should not be mistaken for Renaissance humanism, which viewed the body in idealized terms, as God's handiwork. The new realism was likely to show slack unidealized bodies in states of boredom or torpor. It is impossible to see the body as something whole and complete, and beautiful.Classical Realist leader Jacob Collins is an exception to this rule. He and his followers certainly see the body as something whole, complete and beautiful - but the question to ask is why?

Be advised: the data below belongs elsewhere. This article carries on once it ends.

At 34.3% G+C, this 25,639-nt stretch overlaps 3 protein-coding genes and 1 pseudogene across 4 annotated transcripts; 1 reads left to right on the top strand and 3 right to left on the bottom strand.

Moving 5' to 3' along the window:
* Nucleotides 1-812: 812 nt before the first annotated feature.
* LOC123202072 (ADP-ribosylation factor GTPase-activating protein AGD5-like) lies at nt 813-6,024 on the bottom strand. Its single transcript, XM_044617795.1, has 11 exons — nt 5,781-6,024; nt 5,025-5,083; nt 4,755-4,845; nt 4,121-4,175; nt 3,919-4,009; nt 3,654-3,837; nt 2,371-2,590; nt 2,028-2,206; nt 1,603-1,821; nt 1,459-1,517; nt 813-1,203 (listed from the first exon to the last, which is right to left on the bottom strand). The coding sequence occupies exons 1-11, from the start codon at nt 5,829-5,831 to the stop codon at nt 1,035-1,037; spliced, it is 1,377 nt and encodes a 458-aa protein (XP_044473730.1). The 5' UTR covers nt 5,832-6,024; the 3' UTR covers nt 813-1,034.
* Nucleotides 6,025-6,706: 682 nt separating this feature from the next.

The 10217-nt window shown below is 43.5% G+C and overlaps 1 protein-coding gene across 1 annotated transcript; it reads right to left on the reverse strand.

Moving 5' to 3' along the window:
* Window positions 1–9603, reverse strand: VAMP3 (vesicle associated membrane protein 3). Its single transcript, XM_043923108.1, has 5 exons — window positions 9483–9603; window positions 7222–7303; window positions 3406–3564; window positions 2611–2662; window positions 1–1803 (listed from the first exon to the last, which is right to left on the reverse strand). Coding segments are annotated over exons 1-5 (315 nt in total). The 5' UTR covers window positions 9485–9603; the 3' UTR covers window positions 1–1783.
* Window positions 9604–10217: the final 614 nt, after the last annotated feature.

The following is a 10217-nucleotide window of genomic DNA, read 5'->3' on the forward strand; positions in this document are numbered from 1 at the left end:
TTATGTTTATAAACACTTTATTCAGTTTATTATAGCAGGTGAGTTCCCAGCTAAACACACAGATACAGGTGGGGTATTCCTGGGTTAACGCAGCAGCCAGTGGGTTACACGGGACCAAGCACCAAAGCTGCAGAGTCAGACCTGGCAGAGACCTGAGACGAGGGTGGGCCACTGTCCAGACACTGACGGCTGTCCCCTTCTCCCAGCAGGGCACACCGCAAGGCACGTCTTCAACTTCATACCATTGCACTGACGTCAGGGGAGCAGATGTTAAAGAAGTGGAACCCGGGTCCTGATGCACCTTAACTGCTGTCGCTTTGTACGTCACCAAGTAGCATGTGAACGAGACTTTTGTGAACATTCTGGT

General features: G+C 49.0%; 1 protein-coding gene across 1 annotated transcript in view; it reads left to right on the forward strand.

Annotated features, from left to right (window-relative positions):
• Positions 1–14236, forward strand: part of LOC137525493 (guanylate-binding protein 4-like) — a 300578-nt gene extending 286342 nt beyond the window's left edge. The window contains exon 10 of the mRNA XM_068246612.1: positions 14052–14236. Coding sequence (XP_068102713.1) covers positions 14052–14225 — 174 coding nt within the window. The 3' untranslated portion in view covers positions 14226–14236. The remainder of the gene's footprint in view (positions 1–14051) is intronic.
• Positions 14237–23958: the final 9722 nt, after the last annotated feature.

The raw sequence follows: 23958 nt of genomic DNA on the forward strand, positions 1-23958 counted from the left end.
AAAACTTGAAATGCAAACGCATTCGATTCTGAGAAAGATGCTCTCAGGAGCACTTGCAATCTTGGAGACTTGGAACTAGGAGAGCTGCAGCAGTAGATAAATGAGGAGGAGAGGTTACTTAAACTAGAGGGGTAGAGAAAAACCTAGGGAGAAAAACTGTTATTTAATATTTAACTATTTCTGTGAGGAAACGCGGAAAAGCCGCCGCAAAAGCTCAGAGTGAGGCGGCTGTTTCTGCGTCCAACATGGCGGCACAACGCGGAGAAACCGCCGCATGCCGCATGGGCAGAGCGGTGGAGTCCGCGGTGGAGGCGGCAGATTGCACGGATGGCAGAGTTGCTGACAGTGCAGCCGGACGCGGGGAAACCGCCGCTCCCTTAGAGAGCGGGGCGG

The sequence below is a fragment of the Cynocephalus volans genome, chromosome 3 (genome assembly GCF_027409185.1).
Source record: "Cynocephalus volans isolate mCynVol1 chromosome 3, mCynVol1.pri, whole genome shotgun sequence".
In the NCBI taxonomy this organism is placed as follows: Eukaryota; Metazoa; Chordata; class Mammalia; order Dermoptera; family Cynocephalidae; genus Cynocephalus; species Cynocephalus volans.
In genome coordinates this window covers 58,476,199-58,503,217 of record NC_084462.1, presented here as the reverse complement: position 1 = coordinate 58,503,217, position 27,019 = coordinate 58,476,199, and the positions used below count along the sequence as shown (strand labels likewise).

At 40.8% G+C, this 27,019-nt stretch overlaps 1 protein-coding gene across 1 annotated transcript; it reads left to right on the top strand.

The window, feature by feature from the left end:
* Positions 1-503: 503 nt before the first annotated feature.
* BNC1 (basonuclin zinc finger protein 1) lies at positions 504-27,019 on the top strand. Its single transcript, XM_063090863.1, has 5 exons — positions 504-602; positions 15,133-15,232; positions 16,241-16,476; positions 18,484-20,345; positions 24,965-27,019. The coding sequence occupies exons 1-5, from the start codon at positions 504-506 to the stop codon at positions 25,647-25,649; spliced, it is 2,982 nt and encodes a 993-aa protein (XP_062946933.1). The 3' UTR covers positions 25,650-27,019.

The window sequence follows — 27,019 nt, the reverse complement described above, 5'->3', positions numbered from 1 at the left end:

Collins is also big on landscape, enough to attempt a revival of the Hudson River School. James Panero, in the current New Criterion, is skeptical. He explains that the original Hudson River School was seeking to capture God's glory as expressed in the natural world. He therefore charges Collins and company to ask, "Can there be a Hudson River School revival without the revival of God?" Panero even goes so far as to suggest that "to understand the Hudson River School today, Collins's students must learn to see themselves as seminarians as well as painters."
Panero's warning regarding landscape is Lewis's regarding the human figure. They both seem to suggest that when it comes to painting, theological infrastructure never hurts.
That said, infrastructure or not, up my grad stipend and I'd buy a Collins in a heartbeat.